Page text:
A natural gas leak occurred Monday afternoon just houses away from where a gas leak-fueled explosion occurred earlier this month in Woodstock that damaged 20 buildings.
The Woodstock Fire/Rescue District and Woodstock Police Department responded around 1:20 p.m. Monday to the 300 block of Lincoln Avenue for a report of a natural gas odor.
Firefighters arrived on the scene within four minutes and met with several citizens, according to Woodstock Fire/Rescue District Communication Specialist Alex Vucha.
Firefighters were advised of a natural gas odor across from the parking lot at St. Mary’s Catholic Church.
A faint odor was noticeable but was difficult to pinpoint due to moderate winds, Vucha said.
Representatives from Nicor Gas had been notified prior to firefighters and arrived a short time later.
Vucha said Nicor Gas crews were able to quickly locate a small underground leak between the sidewalk and roadway.
Firefighters turned the scene over to Nicor Gas crews within 30 minutes due to no immediate hazards exhibited.
An ambulance was requested around 3:50 p.m. in the vicinity of the gas leak for a medical emergency.
One patient was transported to the hospital for reasons not related to the gas leak.
No evacuations or shelter-in-place orders were established, Vucha said.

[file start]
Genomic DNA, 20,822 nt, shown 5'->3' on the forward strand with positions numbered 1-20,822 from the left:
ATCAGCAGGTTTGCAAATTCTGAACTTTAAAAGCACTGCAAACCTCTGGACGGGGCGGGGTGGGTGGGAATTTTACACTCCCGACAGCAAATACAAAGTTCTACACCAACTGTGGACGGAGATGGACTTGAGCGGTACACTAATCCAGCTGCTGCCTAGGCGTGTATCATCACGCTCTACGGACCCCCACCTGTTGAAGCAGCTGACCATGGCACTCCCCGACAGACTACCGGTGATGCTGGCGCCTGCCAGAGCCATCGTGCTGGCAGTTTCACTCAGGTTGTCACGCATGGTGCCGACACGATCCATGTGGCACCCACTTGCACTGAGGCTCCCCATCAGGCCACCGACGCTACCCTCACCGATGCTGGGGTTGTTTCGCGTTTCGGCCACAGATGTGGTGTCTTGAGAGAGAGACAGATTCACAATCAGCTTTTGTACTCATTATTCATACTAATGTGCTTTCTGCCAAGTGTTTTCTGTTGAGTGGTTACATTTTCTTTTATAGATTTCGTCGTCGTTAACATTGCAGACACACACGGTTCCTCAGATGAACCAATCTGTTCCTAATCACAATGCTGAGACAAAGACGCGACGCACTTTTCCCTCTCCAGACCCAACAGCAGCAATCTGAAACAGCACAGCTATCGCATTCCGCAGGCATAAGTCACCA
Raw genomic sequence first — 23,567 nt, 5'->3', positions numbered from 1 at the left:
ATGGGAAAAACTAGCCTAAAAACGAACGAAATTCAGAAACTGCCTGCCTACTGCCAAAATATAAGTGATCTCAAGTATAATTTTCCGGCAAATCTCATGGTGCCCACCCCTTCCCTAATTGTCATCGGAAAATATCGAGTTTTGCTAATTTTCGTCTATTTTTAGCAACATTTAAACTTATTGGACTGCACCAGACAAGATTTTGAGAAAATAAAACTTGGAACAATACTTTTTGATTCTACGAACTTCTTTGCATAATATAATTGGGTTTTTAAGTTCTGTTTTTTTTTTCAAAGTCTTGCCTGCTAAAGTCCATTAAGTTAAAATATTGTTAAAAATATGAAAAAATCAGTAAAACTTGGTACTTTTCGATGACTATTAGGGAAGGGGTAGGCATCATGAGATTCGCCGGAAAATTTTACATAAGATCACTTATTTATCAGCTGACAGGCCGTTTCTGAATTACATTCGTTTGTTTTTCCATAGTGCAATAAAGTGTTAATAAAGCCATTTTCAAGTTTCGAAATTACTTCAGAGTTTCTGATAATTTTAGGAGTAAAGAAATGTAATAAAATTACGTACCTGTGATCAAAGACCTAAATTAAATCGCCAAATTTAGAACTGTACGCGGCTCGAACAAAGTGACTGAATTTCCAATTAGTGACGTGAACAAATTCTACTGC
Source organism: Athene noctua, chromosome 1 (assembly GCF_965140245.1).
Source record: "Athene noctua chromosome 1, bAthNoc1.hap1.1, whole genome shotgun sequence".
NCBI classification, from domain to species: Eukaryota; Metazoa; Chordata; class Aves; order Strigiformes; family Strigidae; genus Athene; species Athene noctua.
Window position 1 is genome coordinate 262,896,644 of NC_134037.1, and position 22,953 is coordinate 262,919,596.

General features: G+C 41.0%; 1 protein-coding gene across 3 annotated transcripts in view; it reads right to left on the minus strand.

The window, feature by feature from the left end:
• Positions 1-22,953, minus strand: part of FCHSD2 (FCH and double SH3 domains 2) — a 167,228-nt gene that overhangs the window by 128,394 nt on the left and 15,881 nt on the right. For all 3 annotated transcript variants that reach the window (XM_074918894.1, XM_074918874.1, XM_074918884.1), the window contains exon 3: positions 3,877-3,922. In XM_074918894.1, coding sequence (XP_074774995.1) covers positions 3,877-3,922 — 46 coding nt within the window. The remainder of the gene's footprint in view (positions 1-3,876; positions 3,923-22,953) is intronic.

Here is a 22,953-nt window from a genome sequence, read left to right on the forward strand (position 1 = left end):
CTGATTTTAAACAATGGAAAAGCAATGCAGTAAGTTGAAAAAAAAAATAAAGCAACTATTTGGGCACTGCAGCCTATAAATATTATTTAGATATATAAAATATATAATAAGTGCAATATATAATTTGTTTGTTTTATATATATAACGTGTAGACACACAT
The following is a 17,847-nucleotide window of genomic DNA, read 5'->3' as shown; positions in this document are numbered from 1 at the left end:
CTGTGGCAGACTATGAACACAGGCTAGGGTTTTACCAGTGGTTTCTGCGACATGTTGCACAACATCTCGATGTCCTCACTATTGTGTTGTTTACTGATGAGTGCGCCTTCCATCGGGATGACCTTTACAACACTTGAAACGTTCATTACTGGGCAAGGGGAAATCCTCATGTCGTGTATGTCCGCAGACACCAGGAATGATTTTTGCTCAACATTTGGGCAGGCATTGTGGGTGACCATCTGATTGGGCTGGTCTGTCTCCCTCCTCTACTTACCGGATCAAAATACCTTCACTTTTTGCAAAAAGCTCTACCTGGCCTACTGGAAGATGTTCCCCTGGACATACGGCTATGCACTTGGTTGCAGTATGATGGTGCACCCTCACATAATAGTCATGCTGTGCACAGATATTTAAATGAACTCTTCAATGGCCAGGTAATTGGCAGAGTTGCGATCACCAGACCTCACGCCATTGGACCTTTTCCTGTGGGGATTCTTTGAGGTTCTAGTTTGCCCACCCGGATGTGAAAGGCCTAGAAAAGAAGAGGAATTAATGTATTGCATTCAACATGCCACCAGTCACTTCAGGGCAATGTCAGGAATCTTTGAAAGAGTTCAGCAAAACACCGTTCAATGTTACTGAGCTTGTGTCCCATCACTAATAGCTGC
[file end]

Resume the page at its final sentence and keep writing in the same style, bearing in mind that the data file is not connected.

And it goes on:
The gas leak was isolated and repaired by Nicor Gas around 4:30 p.m. Lincoln Avenue remained open throughout the afternoon and evening.
St. Mary’s Catholic Church canceled all activities and closed the church grounds Monday.
The church and school have since been notified of the repair and are expected to resume normal operations Tuesday.
The incident occurred on the same block as the explosion and fire that occurred on October 9.
The explosion left 20 structures with varying degrees of damage in the area of Tryon Street and Lincoln Avenue.
A contract crew working in the area had struck a two-inch gas main inside a sewer line.
Fire crews were standing by at the scene for Nicor to fix a gas leak when the explosion occurred and a fire broke out.
A two-story house in the 300 block of Lincoln Avenue was completely destroyed by the explosion and a second adjacent house sustained significant damage.
Two firefighters were transported to the hospital for non-life-threatening injuries, Vucha said. No fatalities were reported.
“With the events that occurred two weeks ago on Lincoln Avenue we understand smelling natural gas in your home or business can be concerning,” Vucha said Monday.
“If a strong smell of natural gas is present, evacuate, and call 9-1-1. Let first responders or gas company representatives locate the leak, never attempt this on your own,” Vucha added.
Residents are also encouraged to install carbon monoxide alarms in their homes.